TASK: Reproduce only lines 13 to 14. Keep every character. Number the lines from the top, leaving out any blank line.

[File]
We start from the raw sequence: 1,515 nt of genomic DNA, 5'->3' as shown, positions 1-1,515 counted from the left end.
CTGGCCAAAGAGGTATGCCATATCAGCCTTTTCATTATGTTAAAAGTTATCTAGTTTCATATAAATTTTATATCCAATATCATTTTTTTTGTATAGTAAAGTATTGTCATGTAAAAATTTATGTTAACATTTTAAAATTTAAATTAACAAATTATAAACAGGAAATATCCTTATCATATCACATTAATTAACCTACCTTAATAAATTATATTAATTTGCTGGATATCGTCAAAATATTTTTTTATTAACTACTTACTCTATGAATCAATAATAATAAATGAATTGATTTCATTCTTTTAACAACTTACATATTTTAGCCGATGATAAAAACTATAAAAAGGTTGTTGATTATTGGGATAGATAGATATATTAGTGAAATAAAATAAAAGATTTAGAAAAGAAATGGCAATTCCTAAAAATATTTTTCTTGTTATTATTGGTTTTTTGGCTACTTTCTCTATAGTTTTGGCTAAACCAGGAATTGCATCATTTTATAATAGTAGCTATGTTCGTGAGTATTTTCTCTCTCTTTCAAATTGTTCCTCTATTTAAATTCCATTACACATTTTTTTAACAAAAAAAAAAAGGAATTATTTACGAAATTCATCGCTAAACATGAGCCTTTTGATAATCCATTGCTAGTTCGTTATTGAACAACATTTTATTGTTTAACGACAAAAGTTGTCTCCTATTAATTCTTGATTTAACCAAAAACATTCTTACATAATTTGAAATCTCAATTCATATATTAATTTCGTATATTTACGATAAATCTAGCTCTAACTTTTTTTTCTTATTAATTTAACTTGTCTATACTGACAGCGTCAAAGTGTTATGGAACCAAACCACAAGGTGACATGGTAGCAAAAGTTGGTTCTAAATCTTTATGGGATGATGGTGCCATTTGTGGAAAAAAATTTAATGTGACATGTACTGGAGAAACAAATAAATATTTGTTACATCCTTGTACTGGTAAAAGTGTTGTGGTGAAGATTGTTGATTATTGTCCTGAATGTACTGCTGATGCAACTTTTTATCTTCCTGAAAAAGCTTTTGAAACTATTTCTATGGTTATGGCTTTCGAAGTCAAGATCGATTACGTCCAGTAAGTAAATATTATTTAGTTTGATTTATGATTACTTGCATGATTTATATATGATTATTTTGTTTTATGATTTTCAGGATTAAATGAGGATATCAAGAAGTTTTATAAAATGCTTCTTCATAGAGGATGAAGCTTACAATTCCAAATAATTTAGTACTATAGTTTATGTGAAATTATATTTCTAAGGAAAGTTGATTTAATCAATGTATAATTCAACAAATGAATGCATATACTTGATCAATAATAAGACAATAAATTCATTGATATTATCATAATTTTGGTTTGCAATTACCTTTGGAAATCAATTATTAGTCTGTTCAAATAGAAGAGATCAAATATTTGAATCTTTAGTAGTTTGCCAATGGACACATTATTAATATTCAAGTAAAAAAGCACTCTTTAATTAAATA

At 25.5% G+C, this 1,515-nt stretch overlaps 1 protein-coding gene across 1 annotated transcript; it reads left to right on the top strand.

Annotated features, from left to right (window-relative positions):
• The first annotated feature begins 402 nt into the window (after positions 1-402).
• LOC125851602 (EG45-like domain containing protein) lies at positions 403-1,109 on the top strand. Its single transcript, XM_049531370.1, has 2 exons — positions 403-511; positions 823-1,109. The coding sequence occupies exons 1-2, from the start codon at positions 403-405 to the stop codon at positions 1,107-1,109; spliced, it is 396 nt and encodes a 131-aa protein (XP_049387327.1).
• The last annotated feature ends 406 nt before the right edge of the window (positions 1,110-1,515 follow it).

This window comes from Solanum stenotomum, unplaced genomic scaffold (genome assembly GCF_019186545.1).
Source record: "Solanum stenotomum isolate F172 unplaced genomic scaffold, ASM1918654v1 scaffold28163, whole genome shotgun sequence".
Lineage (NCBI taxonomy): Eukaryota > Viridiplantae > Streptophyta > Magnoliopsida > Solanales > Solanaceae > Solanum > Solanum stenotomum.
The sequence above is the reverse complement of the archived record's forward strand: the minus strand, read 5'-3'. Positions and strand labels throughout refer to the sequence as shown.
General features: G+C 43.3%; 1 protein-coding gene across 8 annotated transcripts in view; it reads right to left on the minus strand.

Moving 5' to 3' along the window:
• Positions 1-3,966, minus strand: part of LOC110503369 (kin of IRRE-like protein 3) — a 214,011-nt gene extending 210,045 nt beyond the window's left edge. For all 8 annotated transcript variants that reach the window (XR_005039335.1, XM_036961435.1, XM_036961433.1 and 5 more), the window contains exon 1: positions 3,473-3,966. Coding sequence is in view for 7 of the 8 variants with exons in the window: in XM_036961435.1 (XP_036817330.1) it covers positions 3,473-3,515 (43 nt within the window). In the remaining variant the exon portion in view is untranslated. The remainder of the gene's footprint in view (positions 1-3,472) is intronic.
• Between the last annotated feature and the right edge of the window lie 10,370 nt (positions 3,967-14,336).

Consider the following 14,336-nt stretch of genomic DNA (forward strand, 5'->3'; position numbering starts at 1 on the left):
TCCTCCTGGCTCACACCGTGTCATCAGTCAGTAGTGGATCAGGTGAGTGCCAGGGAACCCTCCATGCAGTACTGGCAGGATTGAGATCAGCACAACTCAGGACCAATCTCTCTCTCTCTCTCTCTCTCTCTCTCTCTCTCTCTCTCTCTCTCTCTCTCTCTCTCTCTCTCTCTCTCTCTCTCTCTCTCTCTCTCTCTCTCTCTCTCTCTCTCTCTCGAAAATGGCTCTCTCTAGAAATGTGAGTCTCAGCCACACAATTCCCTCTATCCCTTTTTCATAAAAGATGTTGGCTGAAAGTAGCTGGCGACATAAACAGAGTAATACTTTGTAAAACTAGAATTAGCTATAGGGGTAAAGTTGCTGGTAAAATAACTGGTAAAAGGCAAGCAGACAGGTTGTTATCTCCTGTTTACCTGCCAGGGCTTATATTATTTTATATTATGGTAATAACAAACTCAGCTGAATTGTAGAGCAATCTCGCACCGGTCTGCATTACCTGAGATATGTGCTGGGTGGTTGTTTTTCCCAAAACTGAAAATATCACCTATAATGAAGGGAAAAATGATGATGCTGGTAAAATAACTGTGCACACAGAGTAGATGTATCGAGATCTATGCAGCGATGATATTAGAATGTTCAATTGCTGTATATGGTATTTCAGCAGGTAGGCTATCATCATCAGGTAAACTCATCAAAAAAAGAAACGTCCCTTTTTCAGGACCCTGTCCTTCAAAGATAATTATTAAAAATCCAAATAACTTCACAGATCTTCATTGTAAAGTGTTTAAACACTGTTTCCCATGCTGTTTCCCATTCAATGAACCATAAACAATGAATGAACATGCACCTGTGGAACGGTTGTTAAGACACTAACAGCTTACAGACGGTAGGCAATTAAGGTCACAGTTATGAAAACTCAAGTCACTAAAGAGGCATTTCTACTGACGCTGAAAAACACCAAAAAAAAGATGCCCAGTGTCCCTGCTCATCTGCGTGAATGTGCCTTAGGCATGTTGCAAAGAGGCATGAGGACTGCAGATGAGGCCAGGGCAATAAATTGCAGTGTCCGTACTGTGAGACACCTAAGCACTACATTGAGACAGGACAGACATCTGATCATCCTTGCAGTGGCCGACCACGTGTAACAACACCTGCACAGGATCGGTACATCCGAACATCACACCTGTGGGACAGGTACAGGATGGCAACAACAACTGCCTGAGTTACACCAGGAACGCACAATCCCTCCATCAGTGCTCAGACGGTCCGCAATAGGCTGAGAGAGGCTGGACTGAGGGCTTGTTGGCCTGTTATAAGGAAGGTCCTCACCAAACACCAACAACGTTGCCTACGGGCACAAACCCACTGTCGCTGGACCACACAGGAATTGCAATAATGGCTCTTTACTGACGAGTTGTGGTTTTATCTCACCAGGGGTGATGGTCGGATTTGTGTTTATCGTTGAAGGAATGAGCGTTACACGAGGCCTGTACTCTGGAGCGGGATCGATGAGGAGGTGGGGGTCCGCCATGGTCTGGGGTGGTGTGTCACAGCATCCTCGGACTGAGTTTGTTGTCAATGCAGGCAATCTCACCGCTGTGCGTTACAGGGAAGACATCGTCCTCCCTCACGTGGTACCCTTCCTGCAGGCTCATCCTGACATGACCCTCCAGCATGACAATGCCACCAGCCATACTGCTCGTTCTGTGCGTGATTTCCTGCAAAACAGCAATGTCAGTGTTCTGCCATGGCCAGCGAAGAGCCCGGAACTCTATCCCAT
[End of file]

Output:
Moving 5' to 3' along the window:
• Positions 1-3,966, minus strand: part of LOC110503369 (kin of IRRE-like protein 3) — a 214,011-nt gene extending 210,045 nt beyond the window's left edge. For all 8 annotated transcript variants that reach the window (XR_005039335.1, XM_036961435.1, XM_036961433.1 and 5 more), the window contains exon 1: positions 3,473-3,966. Coding sequence is in view for 7 of the 8 variants with exons in the window: in XM_036961435.1 (XP_036817330.1) it covers positions 3,473-3,515 (43 nt within the window). In the remaining variant the exon portion in view is untranslated. The remainder of the gene's footprint in view (positions 1-3,472) is intronic.